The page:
A lot has been happening on the internet since the end of 2017. Zoella had her calendar, Logan Paul made the Japan video and Alfie Deyes has joined the group with his £1 in a day video. All of which has caused an uproar and all of the YouTube stars have now apologised. But, is it really enough? We also need to ask ourselves why it’s happening and how we stop it.
The internet is a factory, just look at its history – Justin Bieber, Lily Allen, Zoella, Dude Perfect, Bo Burnham, and many many more. Some more famous than others, but mostly they’ve all become famous from the internet.
Some of the celebrities have been more like one-hit wonders, Psy, for example, had his limelight but has since effectively disappeared. Others have come world-famous millionaire, hidden away from the world in their own little internet bubble.
The bubble that YouTube has created for itself is taking major creators from small-time creators to major megastars with millions of followers, without giving them any form of support or training and expecting them to exist with this new found fame. YouTube essentially just wants to make money from the bubble.
The bubble now inhabited by these megastars, cut off from reality, are constantly trying to come up with inventive new ways of getting more money from their audience. Most have settled for merch, some make events and all make new videos, pushing the boundaries further and further. This pushing to new heights is creatively challenging for anyone, especially if you are a lone content creator, and with no channel or agent to advise on what you are doing you lose your sensibility filter.
To try and help battle the above issue, with the creators pushing new
When money became involved in YouTube and it became a full time job for its creators, the game changed. A lot now rides on these people making videos and it’s leading to what I would consider forced creation. No one is thinking when making videos, they are just pumping things out whenever they can.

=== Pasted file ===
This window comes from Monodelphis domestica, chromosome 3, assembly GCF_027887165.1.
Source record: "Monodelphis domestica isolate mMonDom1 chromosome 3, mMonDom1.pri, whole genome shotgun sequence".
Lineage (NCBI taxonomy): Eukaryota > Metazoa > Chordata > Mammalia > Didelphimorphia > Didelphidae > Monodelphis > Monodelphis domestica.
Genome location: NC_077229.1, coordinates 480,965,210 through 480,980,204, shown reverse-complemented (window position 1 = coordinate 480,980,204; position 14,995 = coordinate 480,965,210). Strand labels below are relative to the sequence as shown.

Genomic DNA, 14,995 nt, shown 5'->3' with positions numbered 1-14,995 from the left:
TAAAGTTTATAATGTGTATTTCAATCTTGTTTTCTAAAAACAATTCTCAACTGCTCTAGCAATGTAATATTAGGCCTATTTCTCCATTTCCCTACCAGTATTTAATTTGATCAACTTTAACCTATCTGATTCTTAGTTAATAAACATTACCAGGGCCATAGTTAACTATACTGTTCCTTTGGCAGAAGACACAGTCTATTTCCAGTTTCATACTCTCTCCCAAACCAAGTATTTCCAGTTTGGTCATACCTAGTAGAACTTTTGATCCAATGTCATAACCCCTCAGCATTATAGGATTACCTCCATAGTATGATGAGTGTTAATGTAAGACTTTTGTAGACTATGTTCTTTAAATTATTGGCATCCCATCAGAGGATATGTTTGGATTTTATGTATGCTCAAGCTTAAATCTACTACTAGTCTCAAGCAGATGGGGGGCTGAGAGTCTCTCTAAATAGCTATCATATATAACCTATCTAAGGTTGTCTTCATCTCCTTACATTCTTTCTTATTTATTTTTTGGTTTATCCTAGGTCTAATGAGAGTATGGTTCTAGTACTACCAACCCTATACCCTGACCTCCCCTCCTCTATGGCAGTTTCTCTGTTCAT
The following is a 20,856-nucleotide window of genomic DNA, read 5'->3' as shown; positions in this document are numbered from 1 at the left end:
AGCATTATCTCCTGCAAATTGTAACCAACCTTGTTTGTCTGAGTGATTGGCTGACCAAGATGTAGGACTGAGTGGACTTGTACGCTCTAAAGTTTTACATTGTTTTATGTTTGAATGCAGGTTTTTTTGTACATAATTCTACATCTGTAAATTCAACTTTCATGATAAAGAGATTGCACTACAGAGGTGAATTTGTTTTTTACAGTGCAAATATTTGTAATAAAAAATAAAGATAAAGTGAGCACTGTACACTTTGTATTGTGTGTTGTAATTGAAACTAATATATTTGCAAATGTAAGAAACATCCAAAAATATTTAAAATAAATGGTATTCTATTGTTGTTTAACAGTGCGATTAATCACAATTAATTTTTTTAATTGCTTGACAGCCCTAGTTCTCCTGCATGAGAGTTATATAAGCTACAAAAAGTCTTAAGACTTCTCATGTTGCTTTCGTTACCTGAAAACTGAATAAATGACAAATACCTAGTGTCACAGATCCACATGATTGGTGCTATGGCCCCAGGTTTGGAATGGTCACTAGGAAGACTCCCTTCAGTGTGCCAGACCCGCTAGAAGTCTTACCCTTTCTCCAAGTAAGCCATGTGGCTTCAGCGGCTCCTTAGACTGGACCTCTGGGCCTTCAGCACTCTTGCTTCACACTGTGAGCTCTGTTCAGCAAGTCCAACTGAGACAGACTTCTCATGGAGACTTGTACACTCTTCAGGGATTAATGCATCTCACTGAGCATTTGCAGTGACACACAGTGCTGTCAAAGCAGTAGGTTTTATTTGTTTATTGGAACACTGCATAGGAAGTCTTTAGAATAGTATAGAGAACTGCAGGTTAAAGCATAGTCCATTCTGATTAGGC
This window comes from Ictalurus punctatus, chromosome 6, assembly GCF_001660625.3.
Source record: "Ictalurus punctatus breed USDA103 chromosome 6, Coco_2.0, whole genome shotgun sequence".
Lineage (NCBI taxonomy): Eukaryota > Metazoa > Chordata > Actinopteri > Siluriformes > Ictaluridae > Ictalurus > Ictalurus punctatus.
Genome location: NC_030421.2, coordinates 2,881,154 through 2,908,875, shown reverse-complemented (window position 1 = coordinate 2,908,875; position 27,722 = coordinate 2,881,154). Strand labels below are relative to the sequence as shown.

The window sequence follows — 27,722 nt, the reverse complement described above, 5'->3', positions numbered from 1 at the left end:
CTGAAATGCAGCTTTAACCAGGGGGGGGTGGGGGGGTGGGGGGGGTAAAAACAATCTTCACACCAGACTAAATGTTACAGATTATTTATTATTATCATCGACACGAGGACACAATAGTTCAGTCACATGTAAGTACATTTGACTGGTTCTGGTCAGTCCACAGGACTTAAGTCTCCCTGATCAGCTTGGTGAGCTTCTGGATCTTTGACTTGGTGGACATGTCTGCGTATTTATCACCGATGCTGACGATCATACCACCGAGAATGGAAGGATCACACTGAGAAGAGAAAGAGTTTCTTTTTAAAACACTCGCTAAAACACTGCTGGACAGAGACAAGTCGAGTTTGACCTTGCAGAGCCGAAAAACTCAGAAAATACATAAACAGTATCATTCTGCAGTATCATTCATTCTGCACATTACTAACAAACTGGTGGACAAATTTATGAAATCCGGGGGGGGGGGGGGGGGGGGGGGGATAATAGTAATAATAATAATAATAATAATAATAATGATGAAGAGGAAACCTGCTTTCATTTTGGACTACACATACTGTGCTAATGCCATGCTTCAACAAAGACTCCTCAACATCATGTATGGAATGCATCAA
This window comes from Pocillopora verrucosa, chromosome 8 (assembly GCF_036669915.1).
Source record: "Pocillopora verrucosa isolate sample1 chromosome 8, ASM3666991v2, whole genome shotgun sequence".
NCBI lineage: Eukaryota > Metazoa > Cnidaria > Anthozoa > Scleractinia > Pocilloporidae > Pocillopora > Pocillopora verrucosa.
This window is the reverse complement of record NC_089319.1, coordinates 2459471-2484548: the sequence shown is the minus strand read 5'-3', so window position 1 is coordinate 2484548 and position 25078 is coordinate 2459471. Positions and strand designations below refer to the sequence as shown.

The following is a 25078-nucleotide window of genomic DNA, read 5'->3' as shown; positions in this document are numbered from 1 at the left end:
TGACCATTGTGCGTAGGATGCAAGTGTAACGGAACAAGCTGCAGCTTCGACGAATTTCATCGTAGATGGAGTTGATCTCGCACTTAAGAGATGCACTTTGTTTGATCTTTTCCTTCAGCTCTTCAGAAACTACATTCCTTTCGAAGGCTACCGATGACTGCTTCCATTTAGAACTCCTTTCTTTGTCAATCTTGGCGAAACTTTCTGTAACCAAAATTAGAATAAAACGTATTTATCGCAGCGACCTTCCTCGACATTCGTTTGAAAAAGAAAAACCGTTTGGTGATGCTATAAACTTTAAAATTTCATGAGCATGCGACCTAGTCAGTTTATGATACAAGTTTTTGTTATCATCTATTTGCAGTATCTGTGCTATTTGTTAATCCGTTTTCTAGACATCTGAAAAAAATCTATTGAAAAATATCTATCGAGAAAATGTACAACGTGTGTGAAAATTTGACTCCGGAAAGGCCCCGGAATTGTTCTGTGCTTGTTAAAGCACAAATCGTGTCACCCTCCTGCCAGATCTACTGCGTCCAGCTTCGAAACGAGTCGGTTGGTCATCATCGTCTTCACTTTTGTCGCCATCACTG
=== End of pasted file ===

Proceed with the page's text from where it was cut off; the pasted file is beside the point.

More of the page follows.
We’ve got loads of daily vlogs, all vying for attention and any five minute idea – poorly thought through – up on the homepage which is leading to bad ideas leaking out and getting media coverage, making it look like this YouTube thing is a bad idea. We are also seeing the videos get longer so creators can make more – a 15 minute video is good to have five adverts in it.
Self-censorship is becoming a forced thing on YouTube, alongside the earning revenue part of creating a video on the site, this again is stopping creators from being who they really are. The recent change to the monetisation rules, the new algorithm and this family friendly kick that Google’s going on is turning a mass of its creators away, a lot of the people I watch are now going to Twitch instead.
In order to stop it, YouTube needs to have a long hard look at itself and think about everything that it’s doing to help, nurture, and grow celebrities on its platform. But it isn’t just up to YouTube.
Each and every one of us has a responsibility when going on the internet, not just YouTube. This is what I think we need to do as a collective:
Content creators need to stop rushing to make videos on YouTube, they need to take a step back from every idea and think. A bit of common sense will see the incidents like Living on £1 for a day or the Japenese suicide forest.
ASA and regulators need to stop using regulations and laws that clearly aren’t working and need to unify for a global authorised body, along with Ofcom to make sure new creators, production companies and sites like YouTube (which in my opinion are TV channels), are following correct laws. Instead of immediately fining or accusing, this new body needs to teach, guide and help.
Viewers, you and I, need to think more about what we find acceptable from a content creator. There is a line that shouldn’t be crossed, and when it is, we need to understand that sometimes a sorry just doesn’t cut it.
Internet TV stations, such as YouTube, aren’t going away and we need to be ready for that. New laws need to be put in place, mentoring, and black and white blame structures put in place to make sure everyone knows what is bad and what is good.
There can be no ifs, buts, or maybes.